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Italian Scene. Composition
Date: 1833
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Medium: Oil on canvas
Dimensions: Unframed: 37 1/2 × 54 1/2 in. (95.3 × 138.4 cm) Framed: 51 1/8 in. × 68 in. × 5 1/2 in. (129.9 × 172.7 × 14 cm)
Description: An idealized, composite view of Italian scenery in horizontal format incorporating landscape and archeological elements from both the Mediterranean coast and the Roman countryside. The dominant features of the landscape are the Roman ruins, roadside shrines, and enframing umbrella pine and cypress trees underneath a vast blue sky reflecting the artist's experience of Mediterranean light. In the left foreground, three Italian peasants, idealized as rustic primitives, dance underneath the large enframing tree.
Credit Line: Gift of the New-York Gallery of the Fine Arts
Object Number: 1858.19
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Cole painted this work shortly after returning from a trip to Europe from 1829 to 1832. The artist traveled to England, France, and Italy; he spent several months in Florence and later visited Rome. Cole responded strongly to the Italian landscape and particularly to its ruins, producing numerous sketches. In 1833 he met the wealthy merchant Luman Reed, whose first commission for Cole was an Italian landscape. The artist seized the opportunity to impress his new patron with a rich mixture of the motifs that had engaged him there.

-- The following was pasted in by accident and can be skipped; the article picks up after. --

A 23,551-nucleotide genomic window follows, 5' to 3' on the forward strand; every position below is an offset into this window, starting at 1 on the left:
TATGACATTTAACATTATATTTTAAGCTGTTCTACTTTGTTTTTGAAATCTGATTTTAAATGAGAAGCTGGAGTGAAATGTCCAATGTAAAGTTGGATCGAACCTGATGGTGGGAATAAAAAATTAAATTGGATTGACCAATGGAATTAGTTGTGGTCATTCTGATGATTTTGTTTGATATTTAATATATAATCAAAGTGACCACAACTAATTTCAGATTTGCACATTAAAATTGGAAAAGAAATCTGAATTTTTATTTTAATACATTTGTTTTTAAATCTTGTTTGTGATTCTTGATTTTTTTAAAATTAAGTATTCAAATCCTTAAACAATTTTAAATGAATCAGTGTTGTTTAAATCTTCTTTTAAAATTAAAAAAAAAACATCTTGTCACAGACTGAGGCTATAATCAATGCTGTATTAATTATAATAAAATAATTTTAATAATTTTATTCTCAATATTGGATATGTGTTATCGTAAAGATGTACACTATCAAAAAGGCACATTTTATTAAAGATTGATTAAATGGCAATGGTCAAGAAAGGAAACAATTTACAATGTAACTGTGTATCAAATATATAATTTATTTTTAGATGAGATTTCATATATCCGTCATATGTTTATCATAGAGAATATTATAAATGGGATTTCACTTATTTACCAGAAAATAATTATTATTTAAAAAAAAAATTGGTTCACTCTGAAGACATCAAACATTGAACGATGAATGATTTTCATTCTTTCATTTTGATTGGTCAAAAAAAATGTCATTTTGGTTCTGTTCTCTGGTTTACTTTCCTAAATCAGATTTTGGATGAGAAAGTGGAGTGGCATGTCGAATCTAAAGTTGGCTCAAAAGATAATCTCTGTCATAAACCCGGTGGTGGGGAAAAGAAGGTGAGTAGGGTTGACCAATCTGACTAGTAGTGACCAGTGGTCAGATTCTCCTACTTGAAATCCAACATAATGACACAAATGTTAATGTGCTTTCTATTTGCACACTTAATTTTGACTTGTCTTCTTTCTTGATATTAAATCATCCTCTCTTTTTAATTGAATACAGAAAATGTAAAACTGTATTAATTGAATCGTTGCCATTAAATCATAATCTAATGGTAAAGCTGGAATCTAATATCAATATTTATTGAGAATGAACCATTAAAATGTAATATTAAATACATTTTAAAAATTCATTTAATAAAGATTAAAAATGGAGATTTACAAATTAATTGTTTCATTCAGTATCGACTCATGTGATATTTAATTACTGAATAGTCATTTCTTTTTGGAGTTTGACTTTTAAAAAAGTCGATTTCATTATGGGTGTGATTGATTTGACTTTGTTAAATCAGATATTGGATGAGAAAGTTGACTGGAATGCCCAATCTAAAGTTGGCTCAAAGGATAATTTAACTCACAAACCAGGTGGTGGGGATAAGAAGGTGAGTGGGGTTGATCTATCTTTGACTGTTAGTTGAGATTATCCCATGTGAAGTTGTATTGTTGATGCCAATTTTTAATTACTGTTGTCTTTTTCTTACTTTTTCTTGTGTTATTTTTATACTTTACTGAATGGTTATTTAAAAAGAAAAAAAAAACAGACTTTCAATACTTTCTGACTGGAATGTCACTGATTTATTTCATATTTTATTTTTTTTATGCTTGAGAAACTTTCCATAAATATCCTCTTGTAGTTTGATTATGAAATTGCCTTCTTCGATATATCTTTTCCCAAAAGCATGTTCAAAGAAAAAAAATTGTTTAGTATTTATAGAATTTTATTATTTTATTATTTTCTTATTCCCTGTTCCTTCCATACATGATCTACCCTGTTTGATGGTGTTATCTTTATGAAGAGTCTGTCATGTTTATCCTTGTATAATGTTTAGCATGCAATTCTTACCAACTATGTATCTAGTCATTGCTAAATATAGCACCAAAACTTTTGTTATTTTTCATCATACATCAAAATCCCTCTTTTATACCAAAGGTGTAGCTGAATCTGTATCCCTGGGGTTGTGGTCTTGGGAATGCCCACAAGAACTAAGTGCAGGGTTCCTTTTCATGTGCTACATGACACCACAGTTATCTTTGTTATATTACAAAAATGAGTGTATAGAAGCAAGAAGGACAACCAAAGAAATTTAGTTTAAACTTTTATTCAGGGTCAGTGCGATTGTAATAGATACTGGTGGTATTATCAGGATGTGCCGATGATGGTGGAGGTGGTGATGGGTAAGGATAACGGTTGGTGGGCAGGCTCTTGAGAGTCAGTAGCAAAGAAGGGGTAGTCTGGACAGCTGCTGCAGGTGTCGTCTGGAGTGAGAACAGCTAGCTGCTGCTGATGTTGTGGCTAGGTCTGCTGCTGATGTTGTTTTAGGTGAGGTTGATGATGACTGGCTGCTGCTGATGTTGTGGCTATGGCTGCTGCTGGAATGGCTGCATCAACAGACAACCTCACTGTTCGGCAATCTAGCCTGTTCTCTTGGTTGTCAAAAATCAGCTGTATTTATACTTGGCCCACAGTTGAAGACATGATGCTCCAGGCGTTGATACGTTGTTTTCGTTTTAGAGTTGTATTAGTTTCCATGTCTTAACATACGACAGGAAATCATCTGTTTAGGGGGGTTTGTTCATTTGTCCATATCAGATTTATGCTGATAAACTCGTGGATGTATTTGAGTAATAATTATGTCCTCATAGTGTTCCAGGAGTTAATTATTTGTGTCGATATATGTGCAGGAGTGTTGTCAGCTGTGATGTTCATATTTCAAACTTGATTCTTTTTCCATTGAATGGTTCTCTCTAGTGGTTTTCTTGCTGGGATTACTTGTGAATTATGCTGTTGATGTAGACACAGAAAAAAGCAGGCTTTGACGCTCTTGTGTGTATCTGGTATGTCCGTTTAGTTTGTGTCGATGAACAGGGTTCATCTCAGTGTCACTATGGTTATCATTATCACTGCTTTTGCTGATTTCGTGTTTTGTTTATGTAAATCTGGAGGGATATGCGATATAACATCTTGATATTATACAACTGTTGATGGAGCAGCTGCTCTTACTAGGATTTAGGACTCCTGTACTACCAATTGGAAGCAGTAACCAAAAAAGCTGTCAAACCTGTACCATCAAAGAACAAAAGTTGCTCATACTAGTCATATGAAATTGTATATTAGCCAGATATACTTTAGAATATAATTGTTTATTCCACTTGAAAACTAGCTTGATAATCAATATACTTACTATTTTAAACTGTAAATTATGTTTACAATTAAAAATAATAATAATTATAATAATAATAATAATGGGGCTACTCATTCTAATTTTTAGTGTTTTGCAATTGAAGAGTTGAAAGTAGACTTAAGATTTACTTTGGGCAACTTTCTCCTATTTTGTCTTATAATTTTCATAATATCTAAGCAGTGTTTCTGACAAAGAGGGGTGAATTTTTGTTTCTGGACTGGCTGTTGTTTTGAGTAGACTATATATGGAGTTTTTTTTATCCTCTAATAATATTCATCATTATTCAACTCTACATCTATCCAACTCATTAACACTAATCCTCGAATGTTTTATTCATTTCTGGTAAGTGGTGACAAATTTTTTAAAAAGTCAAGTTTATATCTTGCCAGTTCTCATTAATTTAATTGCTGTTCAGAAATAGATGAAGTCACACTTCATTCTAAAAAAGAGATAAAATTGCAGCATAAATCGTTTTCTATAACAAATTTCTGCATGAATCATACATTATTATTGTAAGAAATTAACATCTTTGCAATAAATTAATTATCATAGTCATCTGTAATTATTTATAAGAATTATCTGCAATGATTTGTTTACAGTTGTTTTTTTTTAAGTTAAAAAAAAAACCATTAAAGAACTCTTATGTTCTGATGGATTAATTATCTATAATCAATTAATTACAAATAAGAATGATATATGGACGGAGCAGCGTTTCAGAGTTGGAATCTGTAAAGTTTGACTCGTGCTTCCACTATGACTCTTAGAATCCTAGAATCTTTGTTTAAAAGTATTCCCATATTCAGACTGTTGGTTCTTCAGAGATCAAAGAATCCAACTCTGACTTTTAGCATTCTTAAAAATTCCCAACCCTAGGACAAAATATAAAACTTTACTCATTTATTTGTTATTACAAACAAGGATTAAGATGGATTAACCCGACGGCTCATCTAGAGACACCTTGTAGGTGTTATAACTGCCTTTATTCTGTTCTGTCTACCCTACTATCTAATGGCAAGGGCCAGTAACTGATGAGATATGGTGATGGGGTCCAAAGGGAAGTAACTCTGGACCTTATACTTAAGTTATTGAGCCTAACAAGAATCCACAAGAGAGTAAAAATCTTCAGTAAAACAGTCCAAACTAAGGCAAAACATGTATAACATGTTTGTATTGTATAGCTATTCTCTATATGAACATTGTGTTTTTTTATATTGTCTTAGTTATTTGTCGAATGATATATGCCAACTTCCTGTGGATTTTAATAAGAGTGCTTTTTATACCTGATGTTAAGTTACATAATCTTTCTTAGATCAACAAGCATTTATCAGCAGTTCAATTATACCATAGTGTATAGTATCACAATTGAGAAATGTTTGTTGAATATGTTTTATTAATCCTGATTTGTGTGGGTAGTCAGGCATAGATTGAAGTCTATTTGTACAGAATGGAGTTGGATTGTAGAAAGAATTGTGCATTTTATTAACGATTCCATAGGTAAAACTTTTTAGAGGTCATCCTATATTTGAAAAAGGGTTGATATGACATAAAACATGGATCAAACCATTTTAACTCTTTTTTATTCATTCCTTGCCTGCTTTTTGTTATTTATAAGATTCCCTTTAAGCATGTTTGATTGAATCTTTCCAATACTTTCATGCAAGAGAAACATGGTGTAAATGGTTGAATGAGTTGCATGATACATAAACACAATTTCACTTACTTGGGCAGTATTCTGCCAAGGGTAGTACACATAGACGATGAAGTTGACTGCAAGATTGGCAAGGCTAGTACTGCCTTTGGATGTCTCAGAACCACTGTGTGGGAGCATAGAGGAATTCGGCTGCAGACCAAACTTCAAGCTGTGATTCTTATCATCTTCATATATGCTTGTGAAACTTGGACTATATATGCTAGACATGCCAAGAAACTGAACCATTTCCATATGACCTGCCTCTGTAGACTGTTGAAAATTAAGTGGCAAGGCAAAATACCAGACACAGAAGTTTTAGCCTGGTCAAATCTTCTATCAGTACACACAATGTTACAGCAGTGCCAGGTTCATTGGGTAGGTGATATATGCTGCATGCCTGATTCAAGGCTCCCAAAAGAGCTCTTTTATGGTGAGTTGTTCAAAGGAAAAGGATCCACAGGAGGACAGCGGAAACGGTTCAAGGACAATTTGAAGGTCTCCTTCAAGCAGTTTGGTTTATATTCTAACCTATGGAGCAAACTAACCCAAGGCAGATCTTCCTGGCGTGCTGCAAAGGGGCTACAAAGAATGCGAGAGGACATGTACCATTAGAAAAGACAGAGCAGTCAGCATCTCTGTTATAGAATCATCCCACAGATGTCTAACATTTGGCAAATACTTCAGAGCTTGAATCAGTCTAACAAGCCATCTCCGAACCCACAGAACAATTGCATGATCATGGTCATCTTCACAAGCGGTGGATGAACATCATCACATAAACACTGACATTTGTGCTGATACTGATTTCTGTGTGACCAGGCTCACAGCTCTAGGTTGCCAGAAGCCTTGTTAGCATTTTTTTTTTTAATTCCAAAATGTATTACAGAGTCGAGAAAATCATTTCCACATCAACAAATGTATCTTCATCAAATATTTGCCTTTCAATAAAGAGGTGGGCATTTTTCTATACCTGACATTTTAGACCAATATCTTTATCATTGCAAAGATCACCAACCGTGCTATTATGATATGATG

Cole created a serene, harmonious composition that shows in influence of the seventeenth-century landscape painter Claude Lorrain. At the left an umbrella pine shades a ruined temple, and peasants dance before it, blissfully unaware that it signals the transitory nature of human glory. At the right a young man leans against a broken column, perhaps, with Cole, contemplating the passing of civilizations (though the artist added a comic note in the goat behind him that is trying to pull his coat down from the pillar). Beyond him is a crumbling aqueduct. In spite of signs of life in the distance, such as the small town on the lakeshore and sailboats on the water, Cole presented a somber view of Italy as an exemplar of decline. He affirmed his intentions by attaching the following verse from Samuel Rogers' poem "Italy" to the painting: